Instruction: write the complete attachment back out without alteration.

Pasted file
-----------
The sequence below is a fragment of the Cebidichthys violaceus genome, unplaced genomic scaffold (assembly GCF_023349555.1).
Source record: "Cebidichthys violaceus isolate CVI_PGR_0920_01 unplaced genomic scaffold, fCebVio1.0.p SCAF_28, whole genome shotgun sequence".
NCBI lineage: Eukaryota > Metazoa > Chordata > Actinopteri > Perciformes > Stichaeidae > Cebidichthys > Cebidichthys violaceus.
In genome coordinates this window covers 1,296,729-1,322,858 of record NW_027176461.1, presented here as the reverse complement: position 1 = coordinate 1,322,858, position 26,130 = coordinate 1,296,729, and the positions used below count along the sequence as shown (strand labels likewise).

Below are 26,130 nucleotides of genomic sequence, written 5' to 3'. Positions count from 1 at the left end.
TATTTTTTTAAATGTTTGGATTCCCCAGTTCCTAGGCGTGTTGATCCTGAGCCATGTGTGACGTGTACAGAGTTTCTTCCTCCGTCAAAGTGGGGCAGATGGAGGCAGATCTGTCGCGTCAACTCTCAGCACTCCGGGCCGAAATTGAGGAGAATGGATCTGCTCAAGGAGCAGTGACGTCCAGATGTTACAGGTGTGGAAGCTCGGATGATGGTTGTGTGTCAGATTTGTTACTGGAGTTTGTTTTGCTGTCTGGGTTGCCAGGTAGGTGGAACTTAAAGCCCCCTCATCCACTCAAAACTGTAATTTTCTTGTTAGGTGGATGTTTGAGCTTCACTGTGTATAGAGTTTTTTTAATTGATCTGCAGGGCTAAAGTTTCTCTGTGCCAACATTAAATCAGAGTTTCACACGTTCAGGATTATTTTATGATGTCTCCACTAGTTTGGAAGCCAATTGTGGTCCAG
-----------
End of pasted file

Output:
The sequence below is a fragment of the Cebidichthys violaceus genome, unplaced genomic scaffold (assembly GCF_023349555.1).
Source record: "Cebidichthys violaceus isolate CVI_PGR_0920_01 unplaced genomic scaffold, fCebVio1.0.p SCAF_28, whole genome shotgun sequence".
NCBI lineage: Eukaryota > Metazoa > Chordata > Actinopteri > Perciformes > Stichaeidae > Cebidichthys > Cebidichthys violaceus.
In genome coordinates this window covers 1,296,729-1,322,858 of record NW_027176461.1, presented here as the reverse complement: position 1 = coordinate 1,322,858, position 26,130 = coordinate 1,296,729, and the positions used below count along the sequence as shown (strand labels likewise).

Below are 26,130 nucleotides of genomic sequence, written 5' to 3'. Positions count from 1 at the left end.
TATTTTTTTAAATGTTTGGATTCCCCAGTTCCTAGGCGTGTTGATCCTGAGCCATGTGTGACGTGTACAGAGTTTCTTCCTCCGTCAAAGTGGGGCAGATGGAGGCAGATCTGTCGCGTCAACTCTCAGCACTCCGGGCCGAAATTGAGGAGAATGGATCTGCTCAAGGAGCAGTGACGTCCAGATGTTACAGGTGTGGAAGCTCGGATGATGGTTGTGTGTCAGATTTGTTACTGGAGTTTGTTTTGCTGTCTGGGTTGCCAGGTAGGTGGAACTTAAAGCCCCCTCATCCACTCAAAACTGTAATTTTCTTGTTAGGTGGATGTTTGAGCTTCACTGTGTATAGAGTTTTTTTAATTGATCTGCAGGGCTAAAGTTTCTCTGTGCCAACATTAAATCAGAGTTTCACACGTTCAGGATTATTTTATGATGTCTCCACTAGTTTGGAAGCCAATTGTGGTCCAG